Herbalife takes fire from coalition of minority groups

By Hank Schultz

- Last updated on GMT

The legitimacy of Herbalife's products has not been an issue in the company's current public perception problems.
The legitimacy of Herbalife's products has not been an issue in the company's current public perception problems.

Related tags Los angeles Herbalife

Network marketing giant Herbalife, which has battled negative publicity generated by activist investors, is under renewed pressure, this time from a coalition of minority groups that are calling on the California attorney general to investigate the company’s business practices.

On Friday a group of Hipanic and black leaders led a protest downtown Los Angeles that coincided with a gathering of thousands of the company’s distributors, many of whom are Hispanic. According to Reuters, dozens of protesters with signs saying "Stop Exploiting Us" stood outside the Los Angeles convention center to urge Kamala Harris, the state's attorney general, and Bob Lee, the Santa Cruz District Attorney, to investigate what they call predatory business practices and review how the $6.7 billion company targets minorities.

"We are asking Attorney General Harris to help us protect vulnerable, low income Latinos and other minorities from these schemes that have cost people their life savings,"​ Angelica Salas, executive director of the Coalition for Humane Immigrant Rights of Los Angeles was quoted by the news service.

According to Reuters, emotions ran high as CEO Michael Johnson confronted the protesters as he arrived for the distributors event at the Los Angeles convention center.

The group has been spearheaded by outspoken Herbalife critic Brent Wilkes, the national executive director of the League of United Latin American Citizens (LULAC).  Wilkes spoke at the protest.  The group also includes two major African-American organizations, the Southern Christian Leadership Conference and the Congress of Racial Equality, among others.

Pressure in stock market

Herbalife has been under varying degrees of pressure in the stock market as a result of the actions of two activist investors. First David Einhorn had some pointed questions during an earnings call in mid-2012 about how the company classifies and compensates various levels of distributors.  The markets reacted sharply to his comments, and Herbalife’s stock plunged almost overnight, from a high of more than $72 per share to less than $45. More recently, the company’s stock price and business model has been under pressure from the huge short position (basically a bet that the stock price will decline steeply) taken by William Ackman, who manages a hedge fund called Pershing Square.  The stock hit a low of about $26 in the weeks after Ackman first took the position; it has since regained almost all of its pre-Einhorn value.  Ackman recently reduced his short position and took a loss in doing so but remains steadfast in his assertion that the company’s business model amounts to an illegal pyramid scheme.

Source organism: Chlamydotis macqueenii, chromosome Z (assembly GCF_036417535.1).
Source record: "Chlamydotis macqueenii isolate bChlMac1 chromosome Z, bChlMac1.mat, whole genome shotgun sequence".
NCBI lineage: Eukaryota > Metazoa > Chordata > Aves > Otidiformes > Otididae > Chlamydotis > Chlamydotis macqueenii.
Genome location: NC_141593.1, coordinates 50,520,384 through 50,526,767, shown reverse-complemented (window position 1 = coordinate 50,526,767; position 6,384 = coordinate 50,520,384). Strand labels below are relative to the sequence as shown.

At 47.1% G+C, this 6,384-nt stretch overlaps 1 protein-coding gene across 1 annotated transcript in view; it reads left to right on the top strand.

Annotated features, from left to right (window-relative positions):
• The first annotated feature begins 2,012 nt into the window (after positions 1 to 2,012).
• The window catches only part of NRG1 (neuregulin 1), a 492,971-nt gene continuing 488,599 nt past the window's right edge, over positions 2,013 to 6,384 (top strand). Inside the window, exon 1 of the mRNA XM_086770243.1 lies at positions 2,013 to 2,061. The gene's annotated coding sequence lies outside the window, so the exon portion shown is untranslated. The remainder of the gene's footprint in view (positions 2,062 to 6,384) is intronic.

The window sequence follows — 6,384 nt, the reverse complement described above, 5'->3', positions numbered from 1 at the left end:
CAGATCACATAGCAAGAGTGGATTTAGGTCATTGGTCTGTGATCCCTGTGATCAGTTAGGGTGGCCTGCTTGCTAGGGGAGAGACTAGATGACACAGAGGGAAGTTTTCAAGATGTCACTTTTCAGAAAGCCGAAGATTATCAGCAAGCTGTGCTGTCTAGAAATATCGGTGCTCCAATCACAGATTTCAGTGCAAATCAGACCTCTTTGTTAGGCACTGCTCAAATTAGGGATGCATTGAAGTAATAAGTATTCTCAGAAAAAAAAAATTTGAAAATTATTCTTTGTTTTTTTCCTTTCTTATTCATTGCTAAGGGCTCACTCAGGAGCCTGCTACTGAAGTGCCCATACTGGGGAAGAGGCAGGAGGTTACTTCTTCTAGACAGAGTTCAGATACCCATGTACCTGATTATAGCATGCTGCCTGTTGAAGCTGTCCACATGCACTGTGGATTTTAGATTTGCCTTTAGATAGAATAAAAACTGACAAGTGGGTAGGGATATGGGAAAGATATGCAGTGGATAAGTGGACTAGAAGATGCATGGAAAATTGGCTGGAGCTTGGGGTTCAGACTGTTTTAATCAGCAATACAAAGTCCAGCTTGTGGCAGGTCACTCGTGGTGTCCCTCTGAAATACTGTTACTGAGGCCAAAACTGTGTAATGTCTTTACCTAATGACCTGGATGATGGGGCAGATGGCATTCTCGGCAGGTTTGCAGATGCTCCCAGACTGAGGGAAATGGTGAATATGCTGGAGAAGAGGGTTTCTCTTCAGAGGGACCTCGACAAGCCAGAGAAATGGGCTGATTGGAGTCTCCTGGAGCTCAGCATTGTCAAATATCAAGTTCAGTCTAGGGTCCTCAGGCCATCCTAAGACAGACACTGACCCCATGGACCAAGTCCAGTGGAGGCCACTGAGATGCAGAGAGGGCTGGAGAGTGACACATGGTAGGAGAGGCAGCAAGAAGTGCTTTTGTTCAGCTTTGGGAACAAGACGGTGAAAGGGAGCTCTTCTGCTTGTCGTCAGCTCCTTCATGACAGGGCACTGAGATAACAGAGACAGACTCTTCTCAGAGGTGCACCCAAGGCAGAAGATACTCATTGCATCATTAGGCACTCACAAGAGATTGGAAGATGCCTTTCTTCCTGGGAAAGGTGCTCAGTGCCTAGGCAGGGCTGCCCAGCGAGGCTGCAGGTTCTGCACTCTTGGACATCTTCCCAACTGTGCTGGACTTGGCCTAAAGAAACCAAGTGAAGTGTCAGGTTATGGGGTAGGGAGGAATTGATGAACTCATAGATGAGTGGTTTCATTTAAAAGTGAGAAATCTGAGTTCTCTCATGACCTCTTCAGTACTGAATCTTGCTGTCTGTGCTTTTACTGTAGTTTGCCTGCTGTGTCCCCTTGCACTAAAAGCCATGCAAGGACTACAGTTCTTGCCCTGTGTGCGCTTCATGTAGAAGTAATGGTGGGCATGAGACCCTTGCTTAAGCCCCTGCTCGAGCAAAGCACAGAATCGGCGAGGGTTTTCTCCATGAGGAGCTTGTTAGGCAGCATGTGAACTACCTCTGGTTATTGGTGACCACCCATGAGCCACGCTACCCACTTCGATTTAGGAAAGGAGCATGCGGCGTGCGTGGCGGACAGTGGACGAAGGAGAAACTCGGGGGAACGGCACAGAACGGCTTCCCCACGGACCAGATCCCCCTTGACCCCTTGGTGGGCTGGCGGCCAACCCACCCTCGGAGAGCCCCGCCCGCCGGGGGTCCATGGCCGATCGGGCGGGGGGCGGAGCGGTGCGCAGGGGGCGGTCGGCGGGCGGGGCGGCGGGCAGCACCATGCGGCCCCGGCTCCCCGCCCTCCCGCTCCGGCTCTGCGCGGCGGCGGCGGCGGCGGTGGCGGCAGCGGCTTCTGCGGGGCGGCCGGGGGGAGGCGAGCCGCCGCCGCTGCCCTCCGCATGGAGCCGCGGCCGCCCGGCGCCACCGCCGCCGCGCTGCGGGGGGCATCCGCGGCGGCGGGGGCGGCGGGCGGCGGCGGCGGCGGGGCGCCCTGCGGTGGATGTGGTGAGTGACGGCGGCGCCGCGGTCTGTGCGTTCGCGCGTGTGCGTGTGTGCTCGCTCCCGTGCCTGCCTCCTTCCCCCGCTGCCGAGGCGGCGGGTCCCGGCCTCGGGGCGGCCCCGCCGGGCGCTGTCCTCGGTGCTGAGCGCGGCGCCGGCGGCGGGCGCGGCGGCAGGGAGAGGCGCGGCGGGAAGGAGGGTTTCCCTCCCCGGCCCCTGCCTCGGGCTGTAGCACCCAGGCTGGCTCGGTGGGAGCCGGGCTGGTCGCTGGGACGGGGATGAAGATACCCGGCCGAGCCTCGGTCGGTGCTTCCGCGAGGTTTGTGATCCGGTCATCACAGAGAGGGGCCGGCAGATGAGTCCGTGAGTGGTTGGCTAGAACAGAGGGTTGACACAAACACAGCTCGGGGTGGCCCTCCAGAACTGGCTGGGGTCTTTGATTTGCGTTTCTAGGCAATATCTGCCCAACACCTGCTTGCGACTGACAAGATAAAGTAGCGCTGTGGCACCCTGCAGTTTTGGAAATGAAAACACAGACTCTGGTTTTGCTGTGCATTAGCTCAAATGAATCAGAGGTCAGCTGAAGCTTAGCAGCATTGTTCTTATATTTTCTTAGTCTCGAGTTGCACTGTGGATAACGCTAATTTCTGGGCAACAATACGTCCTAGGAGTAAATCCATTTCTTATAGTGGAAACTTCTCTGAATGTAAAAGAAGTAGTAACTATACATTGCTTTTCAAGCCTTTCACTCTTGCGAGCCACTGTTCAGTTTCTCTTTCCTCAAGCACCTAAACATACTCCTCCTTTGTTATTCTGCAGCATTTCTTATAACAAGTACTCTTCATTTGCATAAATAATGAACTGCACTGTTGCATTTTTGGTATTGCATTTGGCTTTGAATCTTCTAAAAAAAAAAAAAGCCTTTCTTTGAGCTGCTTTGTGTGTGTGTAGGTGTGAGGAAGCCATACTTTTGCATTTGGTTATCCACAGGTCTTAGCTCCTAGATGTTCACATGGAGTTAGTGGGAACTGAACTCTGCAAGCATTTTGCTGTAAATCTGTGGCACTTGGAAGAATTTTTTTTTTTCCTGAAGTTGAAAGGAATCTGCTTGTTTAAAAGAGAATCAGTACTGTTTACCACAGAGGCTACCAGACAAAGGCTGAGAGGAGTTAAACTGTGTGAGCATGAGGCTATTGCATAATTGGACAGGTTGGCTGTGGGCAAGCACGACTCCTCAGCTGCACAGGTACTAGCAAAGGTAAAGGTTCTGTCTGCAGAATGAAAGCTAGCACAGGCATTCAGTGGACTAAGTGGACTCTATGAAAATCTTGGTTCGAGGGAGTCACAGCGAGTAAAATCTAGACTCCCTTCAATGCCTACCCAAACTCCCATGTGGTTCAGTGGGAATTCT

Herbalife took several actions to address the criticisms of its business model and its relationship to minority constituencies. First, the company recategorized its distributors to more plainly distinguish those distributors who are actively pursuing the network marketing opportunity from those who have signed up for volume discounts. Second, in early September the company hired former Los Angeles mayor Antonio Villaraigosa, who will serve as a special advisor to Johnson consulting on “strategic business development and global community outreach.”

Herbalife released a statement from Villaraigosa at the time of his appointment in which he was quoted as saying, "Herbalife has been a solid member of the Los Angeles business community and a strong presence within the Latino community since the company was founded here in 1980."

Bolstering scientific, regulatory teams

One thing the company has not been criticized on is the quality of its products, which include meal replacement shakes, aloe drinks and supplements.  One criterion that the Federal Trade Commission uses to judge whether a given company is a pyramid scheme is whether the company offers a legitimate product or service, and on this score Herbalife seems to be on solid ground.  The company has hired some high-powered scientific and regulatory talent in recent years to further bolster the credibility of its products. The new hires include Vasilios (Bill) Frankos, PhD, former director of FDA’s Division of Dietary Supplement Programs, Andrew Shao, PhD, former senior vice president for scientific and regulatory affairs for the Council for Responsible Nutrition, and Steven Dentali, PhD, former chief science officer of the American Herbal Products Association.

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